A prospective study of court referrals to a forensic psychiatric clinic at the maximum security unit Mathari Hospital, Nairobi, Kenya, February - September 1986
Farahani, Mnubi M
MetadataShow full item record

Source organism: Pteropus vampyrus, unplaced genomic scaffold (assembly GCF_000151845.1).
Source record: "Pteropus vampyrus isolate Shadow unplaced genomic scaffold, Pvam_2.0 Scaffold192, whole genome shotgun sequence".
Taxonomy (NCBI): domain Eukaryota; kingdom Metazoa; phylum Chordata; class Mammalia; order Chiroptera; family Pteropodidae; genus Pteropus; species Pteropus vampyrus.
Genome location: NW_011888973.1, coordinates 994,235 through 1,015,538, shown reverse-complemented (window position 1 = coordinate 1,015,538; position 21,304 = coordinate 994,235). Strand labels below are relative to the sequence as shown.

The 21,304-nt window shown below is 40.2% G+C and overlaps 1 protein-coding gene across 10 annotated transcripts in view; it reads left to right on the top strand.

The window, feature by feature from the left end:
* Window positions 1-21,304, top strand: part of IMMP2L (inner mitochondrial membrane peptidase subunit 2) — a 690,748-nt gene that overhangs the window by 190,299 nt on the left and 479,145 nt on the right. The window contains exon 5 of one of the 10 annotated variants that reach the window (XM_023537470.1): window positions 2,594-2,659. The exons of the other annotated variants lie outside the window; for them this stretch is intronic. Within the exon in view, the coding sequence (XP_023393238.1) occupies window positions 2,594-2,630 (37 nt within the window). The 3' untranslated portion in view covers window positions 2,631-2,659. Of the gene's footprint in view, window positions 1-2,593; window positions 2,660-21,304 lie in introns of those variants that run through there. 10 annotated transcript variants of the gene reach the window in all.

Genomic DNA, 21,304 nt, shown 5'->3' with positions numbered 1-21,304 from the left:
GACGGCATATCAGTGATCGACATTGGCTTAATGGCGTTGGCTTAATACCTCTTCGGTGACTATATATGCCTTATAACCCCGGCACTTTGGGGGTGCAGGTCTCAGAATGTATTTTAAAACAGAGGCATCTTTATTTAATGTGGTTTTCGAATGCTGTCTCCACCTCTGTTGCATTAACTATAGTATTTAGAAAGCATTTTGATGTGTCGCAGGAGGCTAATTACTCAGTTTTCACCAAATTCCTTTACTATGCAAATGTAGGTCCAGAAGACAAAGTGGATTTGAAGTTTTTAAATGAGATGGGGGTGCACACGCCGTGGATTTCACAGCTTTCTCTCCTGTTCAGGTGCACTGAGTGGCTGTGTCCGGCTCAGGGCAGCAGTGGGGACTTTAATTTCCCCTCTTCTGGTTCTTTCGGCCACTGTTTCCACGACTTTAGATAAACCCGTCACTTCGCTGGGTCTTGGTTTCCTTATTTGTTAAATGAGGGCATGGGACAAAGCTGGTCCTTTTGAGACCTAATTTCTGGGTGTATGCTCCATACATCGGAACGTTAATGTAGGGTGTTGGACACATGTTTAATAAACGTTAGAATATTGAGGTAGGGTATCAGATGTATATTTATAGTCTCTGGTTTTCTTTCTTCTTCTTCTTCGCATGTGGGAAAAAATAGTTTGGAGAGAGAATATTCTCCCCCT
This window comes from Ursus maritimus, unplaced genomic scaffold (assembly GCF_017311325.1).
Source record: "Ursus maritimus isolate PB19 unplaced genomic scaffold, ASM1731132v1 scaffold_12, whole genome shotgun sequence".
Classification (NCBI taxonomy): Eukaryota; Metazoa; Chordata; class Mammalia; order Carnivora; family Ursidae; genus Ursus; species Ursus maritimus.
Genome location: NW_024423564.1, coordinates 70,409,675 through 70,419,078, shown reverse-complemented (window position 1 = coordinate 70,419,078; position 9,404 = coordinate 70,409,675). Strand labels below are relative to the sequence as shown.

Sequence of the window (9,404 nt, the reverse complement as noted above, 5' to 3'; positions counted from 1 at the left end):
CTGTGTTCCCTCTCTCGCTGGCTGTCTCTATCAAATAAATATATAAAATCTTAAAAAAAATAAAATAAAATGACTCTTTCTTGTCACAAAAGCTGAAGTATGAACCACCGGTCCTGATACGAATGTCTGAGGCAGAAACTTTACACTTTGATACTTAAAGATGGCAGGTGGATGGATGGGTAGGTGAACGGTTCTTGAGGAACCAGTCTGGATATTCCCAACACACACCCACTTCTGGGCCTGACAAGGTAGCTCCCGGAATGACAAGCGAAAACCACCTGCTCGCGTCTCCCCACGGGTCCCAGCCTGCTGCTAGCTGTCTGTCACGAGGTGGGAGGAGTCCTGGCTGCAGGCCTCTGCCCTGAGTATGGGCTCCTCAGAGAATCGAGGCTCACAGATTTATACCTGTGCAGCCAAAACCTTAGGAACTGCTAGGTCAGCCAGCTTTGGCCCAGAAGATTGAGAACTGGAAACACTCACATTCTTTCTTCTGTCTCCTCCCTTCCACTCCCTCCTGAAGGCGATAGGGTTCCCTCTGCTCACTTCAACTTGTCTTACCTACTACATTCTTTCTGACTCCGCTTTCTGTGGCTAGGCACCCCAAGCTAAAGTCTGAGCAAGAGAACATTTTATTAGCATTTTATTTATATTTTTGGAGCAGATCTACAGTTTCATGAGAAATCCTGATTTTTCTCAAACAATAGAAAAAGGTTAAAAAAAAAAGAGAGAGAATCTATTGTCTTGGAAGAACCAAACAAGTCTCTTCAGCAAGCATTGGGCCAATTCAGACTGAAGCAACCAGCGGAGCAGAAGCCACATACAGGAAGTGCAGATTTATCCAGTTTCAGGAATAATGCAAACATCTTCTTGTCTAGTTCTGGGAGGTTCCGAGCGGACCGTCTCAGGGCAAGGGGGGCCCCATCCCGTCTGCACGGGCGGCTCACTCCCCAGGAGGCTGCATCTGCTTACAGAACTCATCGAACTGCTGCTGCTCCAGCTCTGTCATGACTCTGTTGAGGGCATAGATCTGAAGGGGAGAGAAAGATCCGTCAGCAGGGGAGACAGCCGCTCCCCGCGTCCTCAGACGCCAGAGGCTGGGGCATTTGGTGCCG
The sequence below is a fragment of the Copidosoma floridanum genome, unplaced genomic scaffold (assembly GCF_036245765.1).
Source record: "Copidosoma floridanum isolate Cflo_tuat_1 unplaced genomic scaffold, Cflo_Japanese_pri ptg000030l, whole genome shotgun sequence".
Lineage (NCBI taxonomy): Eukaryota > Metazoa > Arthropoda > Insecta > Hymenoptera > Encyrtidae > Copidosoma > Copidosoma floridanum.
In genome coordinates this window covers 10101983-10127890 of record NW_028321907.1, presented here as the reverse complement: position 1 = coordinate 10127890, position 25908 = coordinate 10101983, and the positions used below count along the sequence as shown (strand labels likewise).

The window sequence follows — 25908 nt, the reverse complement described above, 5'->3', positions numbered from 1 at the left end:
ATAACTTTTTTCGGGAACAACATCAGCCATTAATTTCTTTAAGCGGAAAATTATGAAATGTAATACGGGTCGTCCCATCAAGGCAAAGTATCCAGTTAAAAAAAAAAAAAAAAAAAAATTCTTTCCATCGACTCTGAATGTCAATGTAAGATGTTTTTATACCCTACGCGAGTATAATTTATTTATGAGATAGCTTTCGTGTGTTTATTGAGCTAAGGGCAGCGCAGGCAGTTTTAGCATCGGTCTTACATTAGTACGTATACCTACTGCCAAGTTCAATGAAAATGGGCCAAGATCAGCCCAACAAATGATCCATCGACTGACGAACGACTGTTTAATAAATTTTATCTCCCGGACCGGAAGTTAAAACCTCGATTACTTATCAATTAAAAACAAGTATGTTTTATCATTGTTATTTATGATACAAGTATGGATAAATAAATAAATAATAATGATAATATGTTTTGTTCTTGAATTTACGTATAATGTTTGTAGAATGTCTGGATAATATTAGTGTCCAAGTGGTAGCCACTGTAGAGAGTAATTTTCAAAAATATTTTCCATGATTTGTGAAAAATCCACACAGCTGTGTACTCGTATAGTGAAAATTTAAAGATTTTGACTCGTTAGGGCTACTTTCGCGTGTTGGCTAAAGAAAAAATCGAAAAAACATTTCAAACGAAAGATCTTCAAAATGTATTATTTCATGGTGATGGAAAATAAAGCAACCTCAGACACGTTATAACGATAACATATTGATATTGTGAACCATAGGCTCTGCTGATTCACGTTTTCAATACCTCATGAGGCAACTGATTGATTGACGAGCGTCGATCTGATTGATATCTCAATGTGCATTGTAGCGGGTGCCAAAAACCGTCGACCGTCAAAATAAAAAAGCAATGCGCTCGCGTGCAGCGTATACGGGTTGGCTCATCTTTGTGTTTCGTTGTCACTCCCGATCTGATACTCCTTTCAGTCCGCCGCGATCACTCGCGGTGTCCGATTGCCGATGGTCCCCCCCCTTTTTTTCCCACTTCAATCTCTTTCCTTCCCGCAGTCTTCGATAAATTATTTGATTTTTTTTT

This project presents a prospective study of 151 consecutive court referrals examined for mental status before or during trial over a period of thirty weeks. A formal psychiatric diagnosis was made on 119 (78.8%). As in similar studies in this country and elsewhere the majority of the referrals were males (84.8%) and young. 57% had at least one previous admission to hospital for mental illness and 41.7% had at least one ,previous involvement with the law. The referrals committed a wide variety of offences varying from vagrancy and trespass to robbery with violence and murder. Common crimes committed were vagrancy, stealing and being in possession of cannabis sativa in that order. Schizophrenia (28.9%) featured more than any other diagnostic category though due to methodological differences, this proportion is rather low compared to other local findings. The results show that there was no direct relationship between any diagnostic category and any typ~ of crime. Methods suggested by the author, on how to reduce criminality among mentally ill people are mainly those directed towards intensifying the. present, communi ty psychiatric serVices and family life education in schools. Along with these, areas of future research have been suggested. The results of validating Self-Rating-Questionnaire and Standard-Psychiatric-Interview diferred is that. , there were 77.0% true positives and 23.0Z false positives. The author has suggested a reason to account for this big difference.